Expecting the Unexpected: Ways to Adjust Your Planning and Ready Your New Business
More new businesses are operating than ever before in American history. The field is ripe and ready for new entrepreneurs ready to make their own path with fresh ideas. Many future business leaders believe that they have a solid plan in place, ready to go, and are just waiting for a return on their work and preparation.
However, there are numerous pitfalls that an entrepreneur might face along the way that can hinder their operation. With only about half of small businesses surviving for five years or longer, a new business leader must make careful decisions when guiding their business on track to long-term success. These tips, recommended by an expert Springfield bankruptcy attorney, will ensure that you know what to look for--and what to avoid--while taking control of your entrepreneurial future.
Know Your Market
In 2020, there were almost 4.5 million new business applications submitted--a 27 percent increase from 2019. This growth showed that, even with ongoing pandemic health concerns, entrepreneurs were ready to leap into the business environment with a plan of action that they believe can lead to ongoing sales.
But it isn’t as simple as having a company that nets a few purchases here and there. A new business connects with its customers when its leader fully understands the market they will be involved in. Ask yourself some initial questions while you’re still in the planning stages:
• What’s the nature of my business? Will I be selling a product or a service?
• What realistic goals do I want to achieve with my business?
• What industry do I want to be in? Retail, manufacturing, software, or something else?
• Will there be any local competitors in my industry of choice?
• Who will be my suppliers? Where and when do they operate, and what’s their pricing?
Some of these questions might seem obvious. Others may be ones you perhaps have not thought of before. At any rate, these are crucial questions that you must ask yourself when structuring your new business plan. Answering these questions will help make your goals easier to achieve in the long run and prepare you for unexpected difficulties that your chosen market may bring.
Targeting the Right Way
With any business and any market, there are customers. And these customers must be adequately engaged by your brand image--the personality they believe your product or service emphasizes. Reaching out to the proper customers for your business is critical towards generating sales numbers.
The fact is, word-of-mouth advertising, or using mediums such as coupons or brochures, are quickly becoming ad items of the past. With customer targeting, digital marketing is a critical area that will help you figure out which portions of the local--or online--population are more prone to starting down the purchase funnel.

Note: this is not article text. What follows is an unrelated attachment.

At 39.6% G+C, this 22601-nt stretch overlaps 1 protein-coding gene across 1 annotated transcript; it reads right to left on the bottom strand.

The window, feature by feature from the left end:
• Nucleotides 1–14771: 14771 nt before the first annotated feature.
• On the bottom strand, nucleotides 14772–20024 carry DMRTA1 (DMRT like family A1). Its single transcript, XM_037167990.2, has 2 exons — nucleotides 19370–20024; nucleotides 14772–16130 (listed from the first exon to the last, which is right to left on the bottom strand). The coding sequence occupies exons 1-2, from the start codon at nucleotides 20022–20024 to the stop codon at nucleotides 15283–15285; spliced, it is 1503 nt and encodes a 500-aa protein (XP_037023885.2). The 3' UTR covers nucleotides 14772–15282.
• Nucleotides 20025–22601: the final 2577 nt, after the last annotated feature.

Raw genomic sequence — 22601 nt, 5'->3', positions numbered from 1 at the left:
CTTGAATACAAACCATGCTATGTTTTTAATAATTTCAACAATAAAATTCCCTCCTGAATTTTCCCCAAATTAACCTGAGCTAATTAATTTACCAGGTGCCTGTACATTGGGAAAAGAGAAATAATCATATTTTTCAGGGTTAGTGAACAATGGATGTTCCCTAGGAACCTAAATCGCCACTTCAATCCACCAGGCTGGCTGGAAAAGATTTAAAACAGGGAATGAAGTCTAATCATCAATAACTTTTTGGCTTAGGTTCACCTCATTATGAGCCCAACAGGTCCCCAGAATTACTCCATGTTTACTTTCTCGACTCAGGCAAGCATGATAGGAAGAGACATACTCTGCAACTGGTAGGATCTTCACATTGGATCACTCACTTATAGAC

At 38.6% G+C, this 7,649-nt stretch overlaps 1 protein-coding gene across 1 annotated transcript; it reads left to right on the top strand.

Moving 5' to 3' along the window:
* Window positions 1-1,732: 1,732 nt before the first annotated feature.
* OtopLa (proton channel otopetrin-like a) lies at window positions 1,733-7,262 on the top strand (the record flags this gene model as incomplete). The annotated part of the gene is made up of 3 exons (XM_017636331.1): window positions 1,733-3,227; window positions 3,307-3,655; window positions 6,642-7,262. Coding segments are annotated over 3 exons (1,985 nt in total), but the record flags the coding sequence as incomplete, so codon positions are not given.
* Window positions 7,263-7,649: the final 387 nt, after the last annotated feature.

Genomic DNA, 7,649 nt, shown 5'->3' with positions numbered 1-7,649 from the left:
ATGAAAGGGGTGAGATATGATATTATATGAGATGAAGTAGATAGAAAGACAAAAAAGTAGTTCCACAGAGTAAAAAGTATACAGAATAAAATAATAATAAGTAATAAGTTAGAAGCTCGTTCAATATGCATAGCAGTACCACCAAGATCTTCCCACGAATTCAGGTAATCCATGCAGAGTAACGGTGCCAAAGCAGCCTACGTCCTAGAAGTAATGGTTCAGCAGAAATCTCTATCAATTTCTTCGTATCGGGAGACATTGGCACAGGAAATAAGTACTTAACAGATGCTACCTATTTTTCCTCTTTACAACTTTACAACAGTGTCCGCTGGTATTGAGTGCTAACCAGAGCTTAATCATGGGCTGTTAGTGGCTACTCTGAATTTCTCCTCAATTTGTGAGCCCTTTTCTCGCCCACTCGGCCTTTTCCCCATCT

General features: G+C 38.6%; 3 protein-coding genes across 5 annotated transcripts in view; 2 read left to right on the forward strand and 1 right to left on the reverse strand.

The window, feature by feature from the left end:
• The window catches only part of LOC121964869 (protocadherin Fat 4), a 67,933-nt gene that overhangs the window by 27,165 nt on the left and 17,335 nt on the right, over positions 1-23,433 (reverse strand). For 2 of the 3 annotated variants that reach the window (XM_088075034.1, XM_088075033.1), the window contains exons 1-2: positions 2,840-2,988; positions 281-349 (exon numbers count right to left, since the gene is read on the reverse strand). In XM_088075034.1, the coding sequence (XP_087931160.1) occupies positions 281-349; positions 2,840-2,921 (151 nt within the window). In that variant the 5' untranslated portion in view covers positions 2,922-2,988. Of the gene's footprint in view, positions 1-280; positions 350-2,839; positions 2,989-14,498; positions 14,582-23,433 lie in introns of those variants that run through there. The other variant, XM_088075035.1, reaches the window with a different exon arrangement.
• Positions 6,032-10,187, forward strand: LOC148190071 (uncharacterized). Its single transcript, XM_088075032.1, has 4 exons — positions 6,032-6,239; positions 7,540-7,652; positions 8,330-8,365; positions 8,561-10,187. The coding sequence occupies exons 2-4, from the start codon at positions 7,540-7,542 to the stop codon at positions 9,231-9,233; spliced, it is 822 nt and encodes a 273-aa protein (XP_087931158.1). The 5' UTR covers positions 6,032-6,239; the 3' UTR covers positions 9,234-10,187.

Social media provides excellent communication platforms for this. Create a Facebook home page for your business and, if you’d like, pages on other social media platforms (particularly Twitter and LinkedIn). Post visuals and communicate information about new products that you’re selling. Facebook Shops also integrates a mobile-first shopping app that small businesses can use to sell their products directly to their customers.
You can use your page’s news feed to introduce discounts, discuss special events, or communicate with your more active customers. And don’t forget to promote your business’s socials on your personal social media page. If you want to invest more into your digital marketing, then paid search such as Google Ads is also an option. Remember: it’s all about reaching out to the right customers with a steady and dynamic approach.
Built on a Budget
Let’s face it: everything about your new business launch relies on your budget. Most entrepreneurs don’t have a high cash flow. However, a startup budget that isn’t ready for the first day puts a new business on a downward path. No matter your goals and how much money you are expecting to make, you must have your budget ready for day one of your new business launch.
To start, you’ll want to separate your day one costs into different categories to keep better track of them. This planning will put less mental strain on yourself and eliminate the possibility of unexpected budgetary constraints when getting your business up and running. These cost categories include:
• Fixed asset costs such as cars, furniture, and computers that are necessary to set up your workplace location
• Facility costs such as the leased location for your area of operation (an office, store, warehouse, etc.)
• Material and supply costs such as office supplies, as well as promotional and advertising items
• Additional costs that don’t fall under a specific category, such as accountant fees and money for local permits
Once these costs are categorized and calculated, you’ll have a better sense of how your day one budget will look. From there, tallying up ongoing variable expenses such as packaging and shipping costs will be much easier. Estimating realistic monthly sales, in addition, will help you better calculate your sales goals, creating a continuing budgetary plan that enables your business to grow strongly.
The entrepreneurial world can be a scary one, with just as many tales of failure as there are stories of success. To ensure that your new business launches triumphantly and continues on a rising path, adjust your planning and ready your business for these unexpected pitfalls. You’ll be happy that you did, and your business will be properly prepared for the future.